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Georgia survives earthquake with minimal damage

By Etuna Tsotniashvili
Wednesday, September 9
No serious casualties or widespread damage followed the earthquake which struck Georgia early on 8 September. Estimates of its magnitude range from 5.5 to 6.2. The earthquake was felt in all areas of Georgia but its epicentre was near Oni in the mountainous Racha region, where houses collapsed and roads were damaged. Almost all Racha residents spent the night outside their houses, hoping the quake would not strike again.

“I immediately came out into the street, I was very afraid. All the dishes were smashed,” Gulnara Gobejishvili from Racha said.

Governor of Racha Davit Gagoshidze stated that houses which were damaged during the 1991 earthquake and not been repaired had been destroyed in the centre of Oni. The Racha earthquake which occurred on April 29, 1991, at 09:12:48 GMT on the southern edge of the Greater Caucasus was the biggest ever recorded in the region. The earthquake killed more than 200 people, left approximately 60,000 homeless and caused damage over thousands of square kilometres.

“The damage is very serious this time and a special commission will count its cost. The emergency services are working but the roads towards Shovi and Iri are damaged. Traffic movement towards Shovi has resumed but work is still going on the road to Iri. The electricity supply to Oni has been restored and the Ambrolauri supply was not interrupted during the quake,” Gagoshidze said yesterday.

Reportedly only one woman was injured in the quake, after having jumped from the second floor of her house. She broke a leg and was taken to Tbilisi’s Ghudushauri Hospital. Davit Tkeshelashvili, the Minister of Infrastructural and Regional Development, left for Racha yesterday and personally assessed the damage. “On behalf of the Georgian Government I have come to Racha to understand fully what kind of situation we face after the earthquake and help the affected population,” Tkeshelashvili said.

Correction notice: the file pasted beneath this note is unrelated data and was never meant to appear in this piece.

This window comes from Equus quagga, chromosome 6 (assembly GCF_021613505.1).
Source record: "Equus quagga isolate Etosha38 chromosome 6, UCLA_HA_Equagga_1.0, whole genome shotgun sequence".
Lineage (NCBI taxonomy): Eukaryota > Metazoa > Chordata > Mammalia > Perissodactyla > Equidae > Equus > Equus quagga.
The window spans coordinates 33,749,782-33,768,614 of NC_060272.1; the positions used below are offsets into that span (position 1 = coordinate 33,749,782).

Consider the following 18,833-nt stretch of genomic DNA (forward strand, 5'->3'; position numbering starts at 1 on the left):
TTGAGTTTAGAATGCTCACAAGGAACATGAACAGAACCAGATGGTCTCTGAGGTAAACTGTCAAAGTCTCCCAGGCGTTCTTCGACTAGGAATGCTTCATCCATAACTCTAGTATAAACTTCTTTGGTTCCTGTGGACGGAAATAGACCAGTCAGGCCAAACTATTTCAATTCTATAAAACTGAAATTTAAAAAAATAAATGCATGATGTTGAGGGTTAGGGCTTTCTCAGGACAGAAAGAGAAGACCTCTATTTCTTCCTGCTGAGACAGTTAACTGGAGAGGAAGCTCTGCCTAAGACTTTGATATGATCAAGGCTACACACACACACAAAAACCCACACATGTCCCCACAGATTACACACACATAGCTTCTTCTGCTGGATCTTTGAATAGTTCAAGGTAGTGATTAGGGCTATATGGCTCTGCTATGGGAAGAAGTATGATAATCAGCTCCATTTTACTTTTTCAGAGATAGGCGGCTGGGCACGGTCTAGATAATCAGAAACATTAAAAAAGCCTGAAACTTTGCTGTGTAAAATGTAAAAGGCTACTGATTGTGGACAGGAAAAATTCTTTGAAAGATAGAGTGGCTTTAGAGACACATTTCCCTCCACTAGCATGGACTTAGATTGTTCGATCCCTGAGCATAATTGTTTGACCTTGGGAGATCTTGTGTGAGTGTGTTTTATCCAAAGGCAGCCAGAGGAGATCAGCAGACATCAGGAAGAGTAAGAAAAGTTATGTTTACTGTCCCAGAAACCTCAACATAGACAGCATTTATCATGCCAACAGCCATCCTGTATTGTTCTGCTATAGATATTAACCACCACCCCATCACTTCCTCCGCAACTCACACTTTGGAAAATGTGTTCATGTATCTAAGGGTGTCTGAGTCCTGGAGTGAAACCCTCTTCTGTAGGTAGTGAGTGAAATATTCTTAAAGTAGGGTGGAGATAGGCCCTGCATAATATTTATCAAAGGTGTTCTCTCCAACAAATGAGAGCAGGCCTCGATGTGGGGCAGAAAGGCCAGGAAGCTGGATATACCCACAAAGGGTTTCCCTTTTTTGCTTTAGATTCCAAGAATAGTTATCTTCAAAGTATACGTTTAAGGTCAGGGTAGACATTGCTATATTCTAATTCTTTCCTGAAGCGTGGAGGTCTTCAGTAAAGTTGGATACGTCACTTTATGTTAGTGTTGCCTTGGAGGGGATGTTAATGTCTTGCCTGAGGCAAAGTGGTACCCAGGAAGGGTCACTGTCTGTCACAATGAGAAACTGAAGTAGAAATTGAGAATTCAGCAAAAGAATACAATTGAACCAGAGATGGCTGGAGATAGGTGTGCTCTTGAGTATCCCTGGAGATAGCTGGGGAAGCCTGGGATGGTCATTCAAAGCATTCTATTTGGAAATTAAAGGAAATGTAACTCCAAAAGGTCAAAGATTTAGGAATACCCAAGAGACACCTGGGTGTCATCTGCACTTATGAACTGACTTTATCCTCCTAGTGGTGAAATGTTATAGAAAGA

People in Georgia’s eastern region of Kakheti also spent the night in the streets through being scared of the earthquake. Locals say they felt the tremor and went outside to protect themselves from a possible collapse of their houses. They say they did not panic however. Imereti Region was also struck by the earthquake and here too people stayed outside all night.

Oni is west of Georgia's breakaway South Ossetia region, near the border with Russia on the slopes of the Caucasus Mountains. South Ossetian authorities said there were no casualties or major damage there, Russian news agencies reported. The region was in total blackout after the disaster. The Emergencies Ministry of the puppet regime said the earthquake there measured 5.5.

The last major earthquake in Georgia, of magnitude 6, struck Tbilisi on April 25, 2002, killing six people and causing significant damage to the capital's Old Town. It was the strongest earthquake since 1900 in Tbilisi and its epicentre was in the city centre. However it was very localised, only affecting an area of 4.5- 5 km radius. Despite the moderate magnitude, the earthquake had quite a strong effect: its maximum horizontal acceleration was 0.11g, as recorded 7 kilometres from its epicentre at the Tbilisi Seismic Station.

The Seismic Monitoring Centre says that it does not expect a swift repetition of anything of the magnitude of the September 8 earthquake but another less powerful one might occur at its epicentre.